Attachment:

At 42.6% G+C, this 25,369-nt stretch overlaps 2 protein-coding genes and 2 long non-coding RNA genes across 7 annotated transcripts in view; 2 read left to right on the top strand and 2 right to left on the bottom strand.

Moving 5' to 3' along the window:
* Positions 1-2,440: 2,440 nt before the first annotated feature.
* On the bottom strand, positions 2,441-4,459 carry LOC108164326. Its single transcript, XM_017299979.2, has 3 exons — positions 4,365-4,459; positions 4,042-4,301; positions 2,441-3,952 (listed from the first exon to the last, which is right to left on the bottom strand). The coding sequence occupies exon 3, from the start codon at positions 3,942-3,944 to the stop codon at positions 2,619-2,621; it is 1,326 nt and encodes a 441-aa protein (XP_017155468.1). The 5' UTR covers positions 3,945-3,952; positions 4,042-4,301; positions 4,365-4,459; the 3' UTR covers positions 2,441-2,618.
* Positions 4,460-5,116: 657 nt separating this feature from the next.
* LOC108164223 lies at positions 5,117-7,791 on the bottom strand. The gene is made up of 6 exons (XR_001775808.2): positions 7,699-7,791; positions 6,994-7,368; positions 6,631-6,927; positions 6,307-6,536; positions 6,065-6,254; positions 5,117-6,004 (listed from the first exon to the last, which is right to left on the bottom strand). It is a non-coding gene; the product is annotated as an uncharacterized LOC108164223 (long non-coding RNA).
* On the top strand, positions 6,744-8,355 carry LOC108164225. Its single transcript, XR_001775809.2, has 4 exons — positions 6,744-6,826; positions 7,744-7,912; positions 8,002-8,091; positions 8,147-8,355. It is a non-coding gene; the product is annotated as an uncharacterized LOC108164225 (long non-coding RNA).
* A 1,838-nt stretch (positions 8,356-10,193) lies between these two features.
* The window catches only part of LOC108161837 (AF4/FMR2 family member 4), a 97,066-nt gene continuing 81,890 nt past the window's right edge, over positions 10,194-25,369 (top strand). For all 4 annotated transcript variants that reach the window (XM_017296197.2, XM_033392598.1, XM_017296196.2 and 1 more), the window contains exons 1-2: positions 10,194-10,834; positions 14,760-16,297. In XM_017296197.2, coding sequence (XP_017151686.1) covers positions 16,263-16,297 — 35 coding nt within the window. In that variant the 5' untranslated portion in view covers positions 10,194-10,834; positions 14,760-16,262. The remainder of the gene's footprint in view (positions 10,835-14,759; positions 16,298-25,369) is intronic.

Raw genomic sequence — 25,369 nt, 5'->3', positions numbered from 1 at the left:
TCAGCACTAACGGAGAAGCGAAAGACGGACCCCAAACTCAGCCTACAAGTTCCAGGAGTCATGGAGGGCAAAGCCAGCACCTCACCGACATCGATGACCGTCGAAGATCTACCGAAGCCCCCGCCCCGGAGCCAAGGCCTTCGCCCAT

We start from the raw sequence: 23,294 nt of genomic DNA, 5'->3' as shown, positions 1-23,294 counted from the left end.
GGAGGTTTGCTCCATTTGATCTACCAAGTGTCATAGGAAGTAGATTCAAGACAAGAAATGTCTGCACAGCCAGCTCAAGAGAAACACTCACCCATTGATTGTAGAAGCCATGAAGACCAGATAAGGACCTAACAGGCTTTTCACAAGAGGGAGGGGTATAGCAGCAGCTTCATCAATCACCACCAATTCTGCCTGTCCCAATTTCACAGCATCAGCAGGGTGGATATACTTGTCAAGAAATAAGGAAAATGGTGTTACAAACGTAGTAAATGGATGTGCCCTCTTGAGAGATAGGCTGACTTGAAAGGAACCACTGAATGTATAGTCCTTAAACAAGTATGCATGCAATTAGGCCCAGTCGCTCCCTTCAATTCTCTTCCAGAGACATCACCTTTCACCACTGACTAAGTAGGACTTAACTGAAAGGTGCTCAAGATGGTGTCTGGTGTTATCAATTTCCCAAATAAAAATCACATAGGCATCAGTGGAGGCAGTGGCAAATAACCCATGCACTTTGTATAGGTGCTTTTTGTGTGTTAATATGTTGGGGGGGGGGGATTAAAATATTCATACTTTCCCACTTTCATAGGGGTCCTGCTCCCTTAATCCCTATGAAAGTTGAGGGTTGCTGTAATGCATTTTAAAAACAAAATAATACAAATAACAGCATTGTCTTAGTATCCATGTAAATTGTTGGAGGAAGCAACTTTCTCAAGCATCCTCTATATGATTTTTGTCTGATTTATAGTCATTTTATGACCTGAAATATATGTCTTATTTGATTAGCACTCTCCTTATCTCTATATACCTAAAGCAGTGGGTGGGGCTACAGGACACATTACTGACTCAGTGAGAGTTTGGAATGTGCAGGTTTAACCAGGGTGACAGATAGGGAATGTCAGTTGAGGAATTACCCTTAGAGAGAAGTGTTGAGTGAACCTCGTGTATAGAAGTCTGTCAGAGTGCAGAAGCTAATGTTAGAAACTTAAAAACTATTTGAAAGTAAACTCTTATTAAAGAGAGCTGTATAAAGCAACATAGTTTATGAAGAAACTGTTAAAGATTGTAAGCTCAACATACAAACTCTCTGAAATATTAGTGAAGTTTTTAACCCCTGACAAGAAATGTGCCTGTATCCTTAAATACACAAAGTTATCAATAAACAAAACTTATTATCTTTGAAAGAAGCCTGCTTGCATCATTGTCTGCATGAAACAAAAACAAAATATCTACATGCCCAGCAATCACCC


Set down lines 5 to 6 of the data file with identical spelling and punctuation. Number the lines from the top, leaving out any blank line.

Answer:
* Positions 4,460-5,116: 657 nt separating this feature from the next.
* LOC108164223 lies at positions 5,117-7,791 on the bottom strand. The gene is made up of 6 exons (XR_001775808.2): positions 7,699-7,791; positions 6,994-7,368; positions 6,631-6,927; positions 6,307-6,536; positions 6,065-6,254; positions 5,117-6,004 (listed from the first exon to the last, which is right to left on the bottom strand). It is a non-coding gene; the product is annotated as an uncharacterized LOC108164223 (long non-coding RNA).